Under the radar – having gone by an alias, suspect in 40-year-old Roseville cold case makes his first appearance in court  

A photograph of Richard Raymond Moore holding a lost cat, taken several weeks ago in the LA neighborhood of Echo Park.

Four decades and four-hundred miles of space had separated Richard Moore from the Roseville alcove where Madeline Garcia was savagely killed in 1984. On Monday, Moore found himself back in South Placer County – this time in chains – as he faced charges indicating that he’s the unknown slayer authorities have been hunting for all along. 

Moore’s recent arrest came as a surprise to some in his Los Angeles neighborhood, where the 59-year-old was widely known as “Woody” or “Woody on Fairbanks.” Prior to that news, “Woody” was commonly thought of as a helpful guy who liked to ride his bike around Echo Park all day long. Several weeks ago, Moore had even discovered a lost cat and worked with someone to successfully locate its owner.

But Moore has also had run-ins with the law, ones that occurred after the appalling murder for which he now stands accused.

Placer County Judge Jeffrey Penney made that clear during Moore’s arraignment at the Roseville Justice Center. When considering if the defendant should be eligible for bail, the veteran judge mentioned, without elaborating, that there were other criminal offenses to consider.

SN&R first broke the story of Moore’s alleged unveiling and apprehension on June 27. Since then, the Placer County District Attorney’s Office has been working to get him extradited into local custody. Moore was officially booked into the Placer Jail on Independence Day.

Monday afternoon, District Attorney Morgan Gire met with Garcia’s four granddaughters at his office and then escorted them through the scorching heat to the nearby jail court department.

“I’m grateful to be here,” granddaughter Sharon Garcia mentioned as she took her seat.

Granddaughter Loraine Mullins agreed, adding, “This is real now.”

Richard Raymond Moore posing with a cat for a social media post three weeks ago.

For his part, Moore stood alone in an orange jumpsuit with 12 similarly dressed men seated behind him inside a plexiglass tank. His movements were frigidity as he waited in silence, sometimes restlessly rolling his neck a bit. When Penney took to the bench, he spoke with the defendant about his constitutional rights – and informed him that he’s facing a charge of murder with special allegations.

“Do you have an attorney?” the judge asked.

“I believe my family has already hired an attorney,” Moore replied, a slight rasp in his voice.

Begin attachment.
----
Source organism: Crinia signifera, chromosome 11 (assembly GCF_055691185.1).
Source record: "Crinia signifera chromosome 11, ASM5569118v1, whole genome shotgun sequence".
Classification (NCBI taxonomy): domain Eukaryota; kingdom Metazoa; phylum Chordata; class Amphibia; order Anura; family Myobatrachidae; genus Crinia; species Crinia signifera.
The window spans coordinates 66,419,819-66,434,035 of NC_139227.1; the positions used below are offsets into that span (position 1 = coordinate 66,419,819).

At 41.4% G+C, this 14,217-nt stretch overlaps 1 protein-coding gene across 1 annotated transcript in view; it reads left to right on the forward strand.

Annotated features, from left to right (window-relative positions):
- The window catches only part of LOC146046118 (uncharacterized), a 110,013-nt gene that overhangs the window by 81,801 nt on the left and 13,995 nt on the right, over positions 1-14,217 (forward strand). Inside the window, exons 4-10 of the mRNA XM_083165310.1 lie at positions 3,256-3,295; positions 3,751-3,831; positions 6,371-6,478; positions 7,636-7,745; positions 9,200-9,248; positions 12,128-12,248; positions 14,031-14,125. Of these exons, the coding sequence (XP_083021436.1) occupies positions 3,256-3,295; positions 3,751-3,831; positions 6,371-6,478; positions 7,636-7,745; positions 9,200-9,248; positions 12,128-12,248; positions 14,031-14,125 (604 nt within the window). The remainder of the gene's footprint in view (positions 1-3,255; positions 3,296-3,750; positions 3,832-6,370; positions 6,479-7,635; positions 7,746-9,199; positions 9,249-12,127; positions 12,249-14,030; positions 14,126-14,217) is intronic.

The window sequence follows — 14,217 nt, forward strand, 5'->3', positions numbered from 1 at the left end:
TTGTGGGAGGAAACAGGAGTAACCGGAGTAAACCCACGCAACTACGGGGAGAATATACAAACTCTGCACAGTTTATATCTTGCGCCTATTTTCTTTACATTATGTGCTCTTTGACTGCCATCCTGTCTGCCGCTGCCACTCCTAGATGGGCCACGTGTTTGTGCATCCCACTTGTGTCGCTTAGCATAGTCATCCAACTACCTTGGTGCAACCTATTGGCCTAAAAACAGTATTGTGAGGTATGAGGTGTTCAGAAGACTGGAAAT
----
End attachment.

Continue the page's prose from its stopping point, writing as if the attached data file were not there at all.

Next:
“Is that person here?” Penney went on.

“I don’t know,” Moore said. “I think that was supposed to get done by today.”

The public defender was temporarily appointed to represent Moore and immediately entered a ‘not guilty’ plea to all charges.      

When the topic of Moore’s potential bail was brought up, the public defender noted that probation officers had done a pre-trial risk assessment of Moore and ranked him at level-3, which is on the low-end of its ‘moderate’ category.

Gire argued forcefully that Moore shouldn’t get bail at all.

“He lived under the radar for years,” he told the judge. “He attacked the victim in the early morning hours, dragged her into an alley, sexually assaulted her, and then beat her to-death.”

Standing outside the courtroom after the hearing, Gire elaborated on his thinking.

“Today has been a long time coming – justice hasn’t stopped,” the DA said. “The defendant committed a heinous crime in 1984 … And anyone who can commit that kind of crime, no matter their age – no matter the time that has passed since the crime – represents a danger to our community. And it is imperative that people capable of committing these kinds of crimes do not remain free while their case is pending.”

Judge Penney ultimately agreed, denying Moore the chance to post bail.  

Scott Thomas Anderson is also the writer-producer of the true crime podcast series ‘Trace of the Devastation.’

Our content is free, but not free to produce

If you value our local news, arts and entertainment coverage, become an SN&R supporter with a one-time or recurring donation. Help us keep our reporters at work, bringing you the stories that need to be told.


Stay Updated

For the latest local news, arts and entertainment, sign up for our newsletter.
We'll tell you the story behind the story.

Be the first to comment on "Under the radar – having gone by an alias, suspect in 40-year-old Roseville cold case makes his first appearance in court  "

Leave a comment

Your email address will not be published.